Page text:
Seen and Not Noticed

I grew up in an era when children were supposed to be “seen and not heard.” This meant that we were not supposed to bother grown-ups. If our parents had a dinner party, we might be trotted out for brief introductions, but then we were dismissed to our own realm, having previously been fed in the kitchen. We participated in family dinners, of course, but our opinions still carried less weight than our parents’, no matter how much we might be encouraged to talk. In general, adults lived in their own world, and children were allowed to live in theirs. As long as children behaved themselves, parents and other adults took no notice of them. (And if they did misbehave, then any nearby adult—a friend’s parent, teacher, shopkeeper, policeman—could act in loco parentis without risking indignant protests from the parents: the “it takes a village” concept kicking in.)

In recent years, as I am of course far from the first to observe, parents have become much more obsessed with their children. This may be due partly to having fewer of them (in larger families, older children looked after the younger ones, and we had playmates within the family) and partly to guilt over not “being there” for them. Whether it’s a stay-at-home mom living vicariously through her children (pressed to live out her unfulfilled dreams) or a working mom anxious to spend “quality time” with her children when she can, these mothers (and parents generally) can often smother their kids, overscheduling their lives and leaving them no time for imaginative play.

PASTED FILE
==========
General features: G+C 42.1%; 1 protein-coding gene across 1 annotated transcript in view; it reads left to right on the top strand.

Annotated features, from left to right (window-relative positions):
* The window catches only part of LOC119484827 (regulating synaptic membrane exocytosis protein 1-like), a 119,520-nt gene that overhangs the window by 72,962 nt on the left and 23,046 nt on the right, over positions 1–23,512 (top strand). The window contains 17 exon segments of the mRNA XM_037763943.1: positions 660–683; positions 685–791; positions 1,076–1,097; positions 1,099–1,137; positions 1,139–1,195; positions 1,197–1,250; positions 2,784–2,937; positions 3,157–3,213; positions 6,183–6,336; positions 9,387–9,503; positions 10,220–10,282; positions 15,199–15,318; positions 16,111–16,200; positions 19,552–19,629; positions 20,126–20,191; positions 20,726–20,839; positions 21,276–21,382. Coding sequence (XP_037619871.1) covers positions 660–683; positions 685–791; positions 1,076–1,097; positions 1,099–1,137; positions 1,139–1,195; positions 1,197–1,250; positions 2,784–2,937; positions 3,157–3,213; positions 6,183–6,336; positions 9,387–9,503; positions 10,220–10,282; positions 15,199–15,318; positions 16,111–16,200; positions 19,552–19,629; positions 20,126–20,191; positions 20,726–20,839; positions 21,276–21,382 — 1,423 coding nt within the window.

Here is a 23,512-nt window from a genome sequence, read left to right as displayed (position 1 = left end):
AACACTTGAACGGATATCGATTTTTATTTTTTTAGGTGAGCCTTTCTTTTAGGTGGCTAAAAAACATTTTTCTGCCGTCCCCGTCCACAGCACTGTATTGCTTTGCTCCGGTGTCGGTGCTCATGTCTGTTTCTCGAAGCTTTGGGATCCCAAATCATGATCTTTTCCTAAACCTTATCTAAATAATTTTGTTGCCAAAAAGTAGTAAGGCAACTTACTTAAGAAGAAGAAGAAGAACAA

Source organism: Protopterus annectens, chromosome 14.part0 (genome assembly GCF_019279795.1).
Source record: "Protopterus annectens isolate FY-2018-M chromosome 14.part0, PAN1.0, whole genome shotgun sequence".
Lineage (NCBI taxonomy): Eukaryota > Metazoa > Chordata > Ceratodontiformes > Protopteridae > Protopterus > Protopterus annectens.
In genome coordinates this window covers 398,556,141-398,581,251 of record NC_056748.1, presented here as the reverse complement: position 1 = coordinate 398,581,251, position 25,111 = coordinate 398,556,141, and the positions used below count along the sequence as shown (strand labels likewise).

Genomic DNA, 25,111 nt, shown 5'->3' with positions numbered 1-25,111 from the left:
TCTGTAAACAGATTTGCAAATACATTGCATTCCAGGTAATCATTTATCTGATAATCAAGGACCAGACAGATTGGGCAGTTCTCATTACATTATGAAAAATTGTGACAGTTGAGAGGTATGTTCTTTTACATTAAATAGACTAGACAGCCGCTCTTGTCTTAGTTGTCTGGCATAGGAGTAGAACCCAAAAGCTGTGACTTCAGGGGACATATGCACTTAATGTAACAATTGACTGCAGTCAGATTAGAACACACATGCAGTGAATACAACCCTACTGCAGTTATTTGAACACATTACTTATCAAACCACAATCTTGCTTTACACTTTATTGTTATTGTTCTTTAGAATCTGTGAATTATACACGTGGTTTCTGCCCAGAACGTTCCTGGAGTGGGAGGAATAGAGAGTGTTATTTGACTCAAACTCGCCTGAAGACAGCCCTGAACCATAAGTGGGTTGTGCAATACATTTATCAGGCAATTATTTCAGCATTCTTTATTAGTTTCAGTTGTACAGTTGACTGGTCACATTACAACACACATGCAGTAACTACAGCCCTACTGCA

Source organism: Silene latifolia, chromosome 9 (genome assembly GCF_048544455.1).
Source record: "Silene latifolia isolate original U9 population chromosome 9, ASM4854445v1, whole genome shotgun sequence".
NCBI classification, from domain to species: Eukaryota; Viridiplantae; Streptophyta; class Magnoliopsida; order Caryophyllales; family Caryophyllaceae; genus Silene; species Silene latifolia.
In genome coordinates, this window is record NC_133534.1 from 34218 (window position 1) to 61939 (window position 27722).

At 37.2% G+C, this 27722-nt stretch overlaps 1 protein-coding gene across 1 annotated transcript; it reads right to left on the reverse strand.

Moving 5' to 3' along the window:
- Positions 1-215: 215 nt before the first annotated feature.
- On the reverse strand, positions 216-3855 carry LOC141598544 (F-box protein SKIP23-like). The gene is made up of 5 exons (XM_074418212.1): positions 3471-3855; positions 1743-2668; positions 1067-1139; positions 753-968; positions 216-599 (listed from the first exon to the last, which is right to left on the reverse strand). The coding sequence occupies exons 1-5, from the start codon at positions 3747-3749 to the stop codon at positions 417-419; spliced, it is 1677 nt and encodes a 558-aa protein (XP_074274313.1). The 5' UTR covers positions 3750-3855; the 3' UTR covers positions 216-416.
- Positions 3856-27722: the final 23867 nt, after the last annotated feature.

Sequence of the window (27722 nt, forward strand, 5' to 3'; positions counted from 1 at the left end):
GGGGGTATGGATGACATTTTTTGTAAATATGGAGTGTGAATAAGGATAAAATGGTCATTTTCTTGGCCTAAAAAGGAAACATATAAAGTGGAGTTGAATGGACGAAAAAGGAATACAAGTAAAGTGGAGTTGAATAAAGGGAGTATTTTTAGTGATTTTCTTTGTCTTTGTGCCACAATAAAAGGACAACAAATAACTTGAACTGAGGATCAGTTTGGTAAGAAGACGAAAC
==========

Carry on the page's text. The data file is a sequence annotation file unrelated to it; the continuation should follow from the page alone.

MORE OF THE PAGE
Yes, these are huge overgeneralizations (and trite ones at that), but I was reminded of this phenomenon on my walk today when I passed three preteens (two boys and a girl) “hanging out” across the street from where I was walking. They didn’t seem to be doing anything in particular, just lounging around in the typically floppy posture of kids who haven’t completely come to terms with their bodies, and talking amongst themselves (I was not close enough to overhear any of their conversation). They have to have seen me (if only because I was calling attention to myself by staring at them for reasons that aren’t important), but they did not acknowledge me in any way, and I returned the favor, avoiding making eye contact and, in short, totally ignoring them.

I reflected that this was surely what they would have wanted. They would want to be ignored, to be left alone to their own devices, to be kids. So I left them safe in the illusion that they were as invisible and insignificant to me as the ants that might cross my path. And if they had even noticed that they were being ignored, I would have hoped that they appreciated it!

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1 Response to Seen and Not Noticed

  1. Today’s column by John Rosemond, whom I much admire, is along similar lines: “Here’s something you already know, but don’t know you know: Children love to be ignored. Mind you, I’m not talking about neglect. I’m talking about ignored, as in being seen and not heard, out from underfoot, free to do their own thing without adults hovering neurotically over them making sure everything in their lives is all right and meaningful from moment to moment.” Read the rest at—9208.html

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